Careers in Jurisprudence

All forensic science is evidence used by lawyers in presenting and explaining their cases in court. Rapid advances in scientific knowledge during the past century resulted in scrutiny by attorneys and courts of the validity of then-current scientific analytical techniques. Consequently, many areas of forensic science — defined by the laws of evidence as "technical or other specialized knowledge" — are being evaluated by courts under changing standards of reliability, validity, and admissibility. A forensic scientist will frequently be asked to provide testimony as an expert witness who has conducted a scientific analysis of the evidence in a legal proceeding. Consequently, forensic scientists must be aware of the process involved in being qualified as an expert and the evidence standards that will be applied to the scientific analysis performed by the forensic scientist. Expertise comes from education, training, or experience and can be based on the scientific method or on specialized training.

Scope of Work

Counsel on both sides of a matter being tried in court, as well as the judge presiding over the trial, are lawyers. They are the main players in the drama of the courtroom. A lawyer who uses expert testimony in a criminal, civil, or other legal proceeding must know the laws that govern the admissibility of scientific evidence and be able to apply these laws when submitting or challenging scientific evidence in depositions and court proceedings. The judge, also, must understand the issues concerning the validity and admissibility of scientific evidence and must ensure the legality of the entire process. Much depends on the knowledge, training, education, and experience of the forensic scientist that a lawyer seeks to qualify as an expert witness since an expert witness, and only an expert witness, is permitted to testify to an opinion based on analyses performed by the expert.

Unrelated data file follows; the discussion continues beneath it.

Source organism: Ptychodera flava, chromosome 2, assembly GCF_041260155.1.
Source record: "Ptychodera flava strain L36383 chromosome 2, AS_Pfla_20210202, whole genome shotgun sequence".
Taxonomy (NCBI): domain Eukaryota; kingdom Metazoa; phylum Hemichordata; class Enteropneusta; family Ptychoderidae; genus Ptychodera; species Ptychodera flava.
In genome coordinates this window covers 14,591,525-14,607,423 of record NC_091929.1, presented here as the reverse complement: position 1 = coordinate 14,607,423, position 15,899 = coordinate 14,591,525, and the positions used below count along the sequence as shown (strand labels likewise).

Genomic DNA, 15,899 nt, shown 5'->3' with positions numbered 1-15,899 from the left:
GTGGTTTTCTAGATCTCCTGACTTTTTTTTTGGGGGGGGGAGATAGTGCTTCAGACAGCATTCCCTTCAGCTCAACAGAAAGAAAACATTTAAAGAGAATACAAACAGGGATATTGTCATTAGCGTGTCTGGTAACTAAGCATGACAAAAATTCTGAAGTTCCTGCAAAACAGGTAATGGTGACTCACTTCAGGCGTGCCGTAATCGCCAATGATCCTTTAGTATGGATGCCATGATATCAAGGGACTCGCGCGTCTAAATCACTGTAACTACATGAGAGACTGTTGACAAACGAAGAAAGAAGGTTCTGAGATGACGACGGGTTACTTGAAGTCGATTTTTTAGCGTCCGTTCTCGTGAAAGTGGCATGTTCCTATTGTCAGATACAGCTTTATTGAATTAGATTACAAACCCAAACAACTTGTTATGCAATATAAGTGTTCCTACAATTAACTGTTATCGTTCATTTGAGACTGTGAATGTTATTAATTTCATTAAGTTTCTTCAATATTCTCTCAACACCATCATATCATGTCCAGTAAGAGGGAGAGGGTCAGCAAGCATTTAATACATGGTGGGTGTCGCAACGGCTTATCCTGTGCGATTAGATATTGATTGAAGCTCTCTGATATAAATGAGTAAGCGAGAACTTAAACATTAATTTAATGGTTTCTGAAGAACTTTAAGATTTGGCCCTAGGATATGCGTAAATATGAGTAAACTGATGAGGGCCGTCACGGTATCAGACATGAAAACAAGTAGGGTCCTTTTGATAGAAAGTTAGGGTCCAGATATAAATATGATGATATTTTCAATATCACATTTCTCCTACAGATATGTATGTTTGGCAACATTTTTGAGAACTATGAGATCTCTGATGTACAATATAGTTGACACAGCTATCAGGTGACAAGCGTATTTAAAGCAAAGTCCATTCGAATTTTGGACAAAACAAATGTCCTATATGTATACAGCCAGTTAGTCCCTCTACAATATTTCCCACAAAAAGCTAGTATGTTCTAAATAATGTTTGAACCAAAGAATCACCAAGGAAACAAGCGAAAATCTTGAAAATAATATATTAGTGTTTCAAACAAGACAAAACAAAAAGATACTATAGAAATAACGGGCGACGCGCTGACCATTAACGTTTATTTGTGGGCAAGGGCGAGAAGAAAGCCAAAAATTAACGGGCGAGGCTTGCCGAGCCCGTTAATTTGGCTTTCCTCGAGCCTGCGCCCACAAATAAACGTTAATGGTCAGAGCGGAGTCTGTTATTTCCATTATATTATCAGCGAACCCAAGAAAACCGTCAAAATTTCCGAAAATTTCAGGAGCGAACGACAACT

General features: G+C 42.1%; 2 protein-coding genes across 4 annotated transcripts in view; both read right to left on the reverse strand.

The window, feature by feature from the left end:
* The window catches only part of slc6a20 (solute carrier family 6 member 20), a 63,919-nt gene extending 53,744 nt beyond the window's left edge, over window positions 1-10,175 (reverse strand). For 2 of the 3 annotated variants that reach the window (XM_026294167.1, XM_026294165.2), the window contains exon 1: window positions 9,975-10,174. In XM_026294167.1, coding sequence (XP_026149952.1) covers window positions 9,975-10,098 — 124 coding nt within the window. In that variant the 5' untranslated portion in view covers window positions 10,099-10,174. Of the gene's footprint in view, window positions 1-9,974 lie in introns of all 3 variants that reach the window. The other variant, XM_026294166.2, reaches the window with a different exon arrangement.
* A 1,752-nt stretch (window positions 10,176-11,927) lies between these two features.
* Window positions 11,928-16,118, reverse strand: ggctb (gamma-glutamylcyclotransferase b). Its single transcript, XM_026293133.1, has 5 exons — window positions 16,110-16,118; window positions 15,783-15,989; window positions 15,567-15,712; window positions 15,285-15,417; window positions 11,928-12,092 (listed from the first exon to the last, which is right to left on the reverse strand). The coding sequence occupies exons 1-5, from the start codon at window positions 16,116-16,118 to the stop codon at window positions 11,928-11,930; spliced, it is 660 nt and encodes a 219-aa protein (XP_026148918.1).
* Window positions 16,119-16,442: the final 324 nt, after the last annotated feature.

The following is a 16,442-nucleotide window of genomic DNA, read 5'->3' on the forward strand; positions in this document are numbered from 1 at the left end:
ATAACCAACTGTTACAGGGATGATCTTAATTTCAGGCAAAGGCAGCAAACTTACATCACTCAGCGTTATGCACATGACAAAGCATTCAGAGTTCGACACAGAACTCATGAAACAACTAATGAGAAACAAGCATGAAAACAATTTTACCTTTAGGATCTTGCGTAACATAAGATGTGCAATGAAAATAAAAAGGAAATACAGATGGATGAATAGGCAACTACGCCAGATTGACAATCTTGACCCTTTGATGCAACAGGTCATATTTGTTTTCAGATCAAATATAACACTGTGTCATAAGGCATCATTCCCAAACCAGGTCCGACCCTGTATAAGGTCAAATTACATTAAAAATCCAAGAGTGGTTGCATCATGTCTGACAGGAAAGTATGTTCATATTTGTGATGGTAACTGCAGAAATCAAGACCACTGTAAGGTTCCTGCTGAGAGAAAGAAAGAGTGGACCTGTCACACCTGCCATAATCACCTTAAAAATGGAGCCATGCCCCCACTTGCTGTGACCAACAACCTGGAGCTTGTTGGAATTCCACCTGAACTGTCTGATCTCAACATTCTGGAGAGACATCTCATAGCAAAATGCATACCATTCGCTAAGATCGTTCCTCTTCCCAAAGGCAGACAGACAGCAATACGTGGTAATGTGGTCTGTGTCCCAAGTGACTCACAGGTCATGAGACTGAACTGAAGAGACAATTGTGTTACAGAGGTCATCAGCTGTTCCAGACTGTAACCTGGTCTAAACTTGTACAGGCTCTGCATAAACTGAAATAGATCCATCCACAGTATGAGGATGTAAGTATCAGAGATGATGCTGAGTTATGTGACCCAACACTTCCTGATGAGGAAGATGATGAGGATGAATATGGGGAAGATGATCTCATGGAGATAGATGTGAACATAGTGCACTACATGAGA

Although each deposition, hearing, or court appearance is a unique experience, forensic scientists testifying in a legal proceeding may reasonably expect questioning to cover at least a few key areas before the scientist is qualified as an expert by the judge. The expert's experience in the field of specialized knowledge may be covered, together with any issues related to the expert's performance in the field. Experts well-versed in their discipline should be aware of their limits and be able to testify with ease about what can — and cannot — be known regarding a given piece of evidence.


Education and Training

Members of the Jurisprudence section must possess a law degree, have passed a bar examination, and be licensed members in good standing of the bar in one or more states. Full-time law school students are eligible to join the section as Student Affiliates. Continuing education is essential for lawyers to stay current as forensic science advances and legal standards adapt to these advances. Judges are lawyers who have been appointed or elected to the bench. Since judges serve as "gatekeepers" for the admissibility of scientific evidence and of expert witnesses, they too should take continuing education courses to remain fully aware of the issues surrounding the admissibility, reliability, and validity of scientific evidence and of the experts testifying to its use.


Career Opportunities

Lawyers working with forensic science issues may be employed in a variety of broad fields or specialties and by a broad range of employers and organizations. Some are in private practice; others work in district attorney's offices, state attorney's offices, public defender's offices, or for federal, state, or local government agencies. Some are employed by large private companies; still others teach in colleges and universities. Hours of work and income are dependent on geographical area, place of employment, experience, status and reputation, and type of practice.